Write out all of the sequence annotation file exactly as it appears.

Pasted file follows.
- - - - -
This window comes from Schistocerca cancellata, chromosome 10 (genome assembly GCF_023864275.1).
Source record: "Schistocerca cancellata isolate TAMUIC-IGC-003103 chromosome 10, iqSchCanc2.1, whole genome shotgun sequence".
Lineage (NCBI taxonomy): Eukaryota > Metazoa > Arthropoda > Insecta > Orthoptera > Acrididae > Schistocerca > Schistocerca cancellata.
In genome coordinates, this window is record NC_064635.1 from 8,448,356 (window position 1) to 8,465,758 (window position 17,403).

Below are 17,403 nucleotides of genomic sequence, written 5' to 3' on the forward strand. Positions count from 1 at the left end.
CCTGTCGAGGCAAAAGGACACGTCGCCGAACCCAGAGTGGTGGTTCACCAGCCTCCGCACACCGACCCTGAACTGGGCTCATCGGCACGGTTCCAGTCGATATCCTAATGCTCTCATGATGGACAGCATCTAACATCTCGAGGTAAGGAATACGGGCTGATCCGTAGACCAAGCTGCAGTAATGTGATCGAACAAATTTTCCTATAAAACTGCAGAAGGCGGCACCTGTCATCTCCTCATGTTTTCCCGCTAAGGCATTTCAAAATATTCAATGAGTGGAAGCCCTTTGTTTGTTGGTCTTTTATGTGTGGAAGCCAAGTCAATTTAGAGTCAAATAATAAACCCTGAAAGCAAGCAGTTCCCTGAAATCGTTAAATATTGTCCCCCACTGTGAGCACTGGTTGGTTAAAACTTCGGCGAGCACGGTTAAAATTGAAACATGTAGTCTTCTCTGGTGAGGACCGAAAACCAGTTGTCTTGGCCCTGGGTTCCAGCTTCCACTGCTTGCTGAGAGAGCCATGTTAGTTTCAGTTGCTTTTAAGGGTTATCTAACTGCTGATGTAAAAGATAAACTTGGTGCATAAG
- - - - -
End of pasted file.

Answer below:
This window comes from Schistocerca cancellata, chromosome 10 (genome assembly GCF_023864275.1).
Source record: "Schistocerca cancellata isolate TAMUIC-IGC-003103 chromosome 10, iqSchCanc2.1, whole genome shotgun sequence".
Lineage (NCBI taxonomy): Eukaryota > Metazoa > Arthropoda > Insecta > Orthoptera > Acrididae > Schistocerca > Schistocerca cancellata.
In genome coordinates, this window is record NC_064635.1 from 8,448,356 (window position 1) to 8,465,758 (window position 17,403).

Below are 17,403 nucleotides of genomic sequence, written 5' to 3' on the forward strand. Positions count from 1 at the left end.
CCTGTCGAGGCAAAAGGACACGTCGCCGAACCCAGAGTGGTGGTTCACCAGCCTCCGCACACCGACCCTGAACTGGGCTCATCGGCACGGTTCCAGTCGATATCCTAATGCTCTCATGATGGACAGCATCTAACATCTCGAGGTAAGGAATACGGGCTGATCCGTAGACCAAGCTGCAGTAATGTGATCGAACAAATTTTCCTATAAAACTGCAGAAGGCGGCACCTGTCATCTCCTCATGTTTTCCCGCTAAGGCATTTCAAAATATTCAATGAGTGGAAGCCCTTTGTTTGTTGGTCTTTTATGTGTGGAAGCCAAGTCAATTTAGAGTCAAATAATAAACCCTGAAAGCAAGCAGTTCCCTGAAATCGTTAAATATTGTCCCCCACTGTGAGCACTGGTTGGTTAAAACTTCGGCGAGCACGGTTAAAATTGAAACATGTAGTCTTCTCTGGTGAGGACCGAAAACCAGTTGTCTTGGCCCTGGGTTCCAGCTTCCACTGCTTGCTGAGAGAGCCATGTTAGTTTCAGTTGCTTTTAAGGGTTATCTAACTGCTGATGTAAAAGATAAACTTGGTGCATAAG